In 1988, after making an application, I received notification from HNDL that I could make my Consecration the next time I was in Lourdes. I made the appropriate arrangements to travel out for my usual two weeks, and decided that I would make my Consecration on the 27th July, the anniversary of the death of my close friend 4 years previously and just happened to be the Wednesday night before the Hexham and Newcastle Pilgrimage arrived. As this was going to be a special year for me I arranged for my mother to travel out and join a small pilgrimage group from London. The Pilgrimage group could not figure out who my mother was as I kept appearing at her hotel and bringing her to to meals at the Abri and visiting the Foyer in the evening. As part of the preparation for making my Consecration, myself and a member of the Oxford Stage group were directed on a wonderful morning retreat by Fr Ignatus St Lawrence, a chaplain with the Wimbledon College Stage group, who had started coming out in the Summer a few years ago. After lunch in the restaurant in the Accueil St Bernadette, where all those making their Engagement and Consecration ate together, we were sent to make our own personal preparation for the Mass in the evening At the planning meeting I was asked to do a reading and was given the text in French. With a bit of a panic on I sought help from the Oxford University Stage group Chaplain, Fr Rod Strange, who later became Monsignor Rod Strange and Rector of the Breda College in Rome. Rod spent some time searching through his Missal and Breviary, found the reading and lent it to me so that I could practice the reading. As everyone was gathering for Mass I received a wonderful surprise. Unknown to me, my late friends parents had arrive that afternoon as they were planning on joining the Hexham and Newcastle Pilgrimage, which was arriving later that week. The whole Mass was thoroughly enjoyable where we made our commitment and received our sliver medals. Following this an unbelievable celebration took place in the Foyer. A French friend from Perpignan also made his Consecration that evening, and as his family owned vineyards in the area, he brought with him many samples of his family’s produce. At the customary celebratory lunch the following day I had arranged for my mother to sit with some of my friends and colleagues, as all those who had had made their Consecration and Engagement sat together in the centre of the restaurant of the Abri. My mother explained to one of my friend that she felt she had been out to Lourdes so many times but had not realised that the places she had been to during this visit even existed. At this time it was customary for those people receiving their medals to bring something from their own country to share with every one – it is amazing how many friends you find you have when you have a 2 litre bottle of Glenmorangie with you. Another pleasing surprise was to discover that my Italian friends had arrived late the previous evening and were able to join the celebrations as they continued to a very pleasant lunch, after which most people were feeling very little pain. The final part of the celebration was when all members of HNDL, that were able, but especially the new medalists, gathered together to walk as a group behind the Blessed Sacrament in the Blessed Sacrament Procession and we were allowed to walk down the centre of the Rosary Square. On the following day I was working at the time my mother was due to leave with the group she had been staying with, so I was unable to see her off, however she was treated a royalty, as all my friend that were available, when to the hotel to see her off. This really blew the minds of the group she was with. The rest of my stage came and went and very soon I was on my way home.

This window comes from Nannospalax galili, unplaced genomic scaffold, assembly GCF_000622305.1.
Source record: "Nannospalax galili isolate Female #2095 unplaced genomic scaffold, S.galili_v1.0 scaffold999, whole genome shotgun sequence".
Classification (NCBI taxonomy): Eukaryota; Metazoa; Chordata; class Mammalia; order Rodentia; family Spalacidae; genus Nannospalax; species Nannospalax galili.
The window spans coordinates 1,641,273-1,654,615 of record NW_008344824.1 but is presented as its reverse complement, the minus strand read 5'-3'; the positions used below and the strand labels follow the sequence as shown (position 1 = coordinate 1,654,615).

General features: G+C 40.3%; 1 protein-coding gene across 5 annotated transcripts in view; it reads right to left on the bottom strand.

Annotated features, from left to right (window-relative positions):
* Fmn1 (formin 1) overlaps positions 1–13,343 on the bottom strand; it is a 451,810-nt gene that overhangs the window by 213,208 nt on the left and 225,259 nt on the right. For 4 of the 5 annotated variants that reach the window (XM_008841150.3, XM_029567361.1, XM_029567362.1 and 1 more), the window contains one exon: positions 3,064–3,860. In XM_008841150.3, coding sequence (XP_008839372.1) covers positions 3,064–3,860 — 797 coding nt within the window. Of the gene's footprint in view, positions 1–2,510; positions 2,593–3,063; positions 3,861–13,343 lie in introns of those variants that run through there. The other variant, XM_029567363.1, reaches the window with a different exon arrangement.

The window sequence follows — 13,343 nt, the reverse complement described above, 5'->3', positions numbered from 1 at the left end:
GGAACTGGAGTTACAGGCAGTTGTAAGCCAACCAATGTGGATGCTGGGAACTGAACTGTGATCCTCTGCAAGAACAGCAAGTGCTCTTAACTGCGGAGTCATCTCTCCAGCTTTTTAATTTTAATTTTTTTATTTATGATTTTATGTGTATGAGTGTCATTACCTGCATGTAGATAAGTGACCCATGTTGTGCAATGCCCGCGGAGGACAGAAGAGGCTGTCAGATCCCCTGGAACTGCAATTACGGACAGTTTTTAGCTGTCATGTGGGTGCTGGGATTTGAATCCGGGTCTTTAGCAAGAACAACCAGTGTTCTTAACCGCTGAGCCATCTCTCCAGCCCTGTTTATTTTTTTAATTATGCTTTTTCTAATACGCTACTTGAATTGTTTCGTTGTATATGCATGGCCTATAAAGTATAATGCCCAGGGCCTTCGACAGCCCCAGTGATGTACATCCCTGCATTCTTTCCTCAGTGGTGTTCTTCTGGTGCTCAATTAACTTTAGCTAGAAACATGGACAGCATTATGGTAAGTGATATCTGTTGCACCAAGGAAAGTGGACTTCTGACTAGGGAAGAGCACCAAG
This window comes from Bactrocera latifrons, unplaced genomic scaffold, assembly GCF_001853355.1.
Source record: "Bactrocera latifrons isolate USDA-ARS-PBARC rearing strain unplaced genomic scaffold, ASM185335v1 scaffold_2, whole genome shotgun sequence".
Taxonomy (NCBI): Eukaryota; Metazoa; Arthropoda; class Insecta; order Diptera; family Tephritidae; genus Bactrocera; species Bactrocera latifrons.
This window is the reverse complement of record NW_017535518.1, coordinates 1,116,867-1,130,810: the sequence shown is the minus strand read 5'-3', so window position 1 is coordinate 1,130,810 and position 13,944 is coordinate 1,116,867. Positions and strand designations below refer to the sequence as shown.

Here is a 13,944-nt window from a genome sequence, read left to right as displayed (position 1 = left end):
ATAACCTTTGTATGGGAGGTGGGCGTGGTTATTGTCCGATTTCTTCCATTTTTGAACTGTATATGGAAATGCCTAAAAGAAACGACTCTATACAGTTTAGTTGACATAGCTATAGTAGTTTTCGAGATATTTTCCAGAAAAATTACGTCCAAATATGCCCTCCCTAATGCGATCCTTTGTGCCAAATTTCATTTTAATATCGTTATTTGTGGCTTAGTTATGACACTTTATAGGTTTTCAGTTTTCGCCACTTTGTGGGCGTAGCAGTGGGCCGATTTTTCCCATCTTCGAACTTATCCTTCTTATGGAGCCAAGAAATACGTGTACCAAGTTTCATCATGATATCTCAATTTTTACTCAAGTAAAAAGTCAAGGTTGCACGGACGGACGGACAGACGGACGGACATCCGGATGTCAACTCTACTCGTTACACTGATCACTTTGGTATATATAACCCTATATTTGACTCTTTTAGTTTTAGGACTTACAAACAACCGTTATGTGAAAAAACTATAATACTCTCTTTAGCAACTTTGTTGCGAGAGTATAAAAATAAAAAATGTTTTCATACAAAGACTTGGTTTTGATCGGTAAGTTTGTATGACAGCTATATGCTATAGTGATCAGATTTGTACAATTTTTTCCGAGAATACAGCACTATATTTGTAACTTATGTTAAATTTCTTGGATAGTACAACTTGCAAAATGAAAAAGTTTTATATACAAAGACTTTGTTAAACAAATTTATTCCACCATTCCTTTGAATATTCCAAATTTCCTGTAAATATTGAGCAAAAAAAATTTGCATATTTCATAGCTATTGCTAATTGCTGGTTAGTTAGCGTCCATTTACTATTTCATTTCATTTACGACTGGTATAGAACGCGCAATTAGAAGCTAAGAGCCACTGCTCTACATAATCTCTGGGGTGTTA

I continued to enjoy my stages and I was putting in then hard work and long hours working at both the railway station and the airport. The group of English speaking stagiaires at this time of year seemed to grow exponentially and the group that would meet up in the Hospitalité Foyer was huge. This encouraged new people to come and work on stage as there was an excitement about the place. Eventually, one evening at the Foyer, I was approached by the Italian Chef de Service at the railway station, who not only spoke excellent English but had an English sense of humour, and told that he had a surprise for me the following day. Not really trusting him I was very curious to find out what he had in store for me, I called into the Bureaux before we were due to meet at St Michel’s Gate to be taken up to the railway station. I then saw that my name was above the top line on the board listing all those who were on stage and to which service they were assigned to. This meant that I was to join the team of Resposables at the station and would be requires to wear a set of leather brettles as a sign of office. I accepted the challenge and continued to work to ensure the arrivals and departures happened at the correct time and that the équipes were briefed as to what was expected of them to enable the station to run in an efficient but caring manner, as well as acting as the conduit between the Pilgrimages and the HNDL to make sure that the ambulance cars were ready to accept the sick pilgrims as they arrived at the railway station. As the junior member of the team I was given the task of signing people’s affectation papers. At this time it was not uncommon to find University Students spending 4 or 5 weeks in Lourdes on stage. This meant that you would often be presented with a horrendous piece of papier-mâché to try to put some mark on to indicate that they had turned up and completed their duty.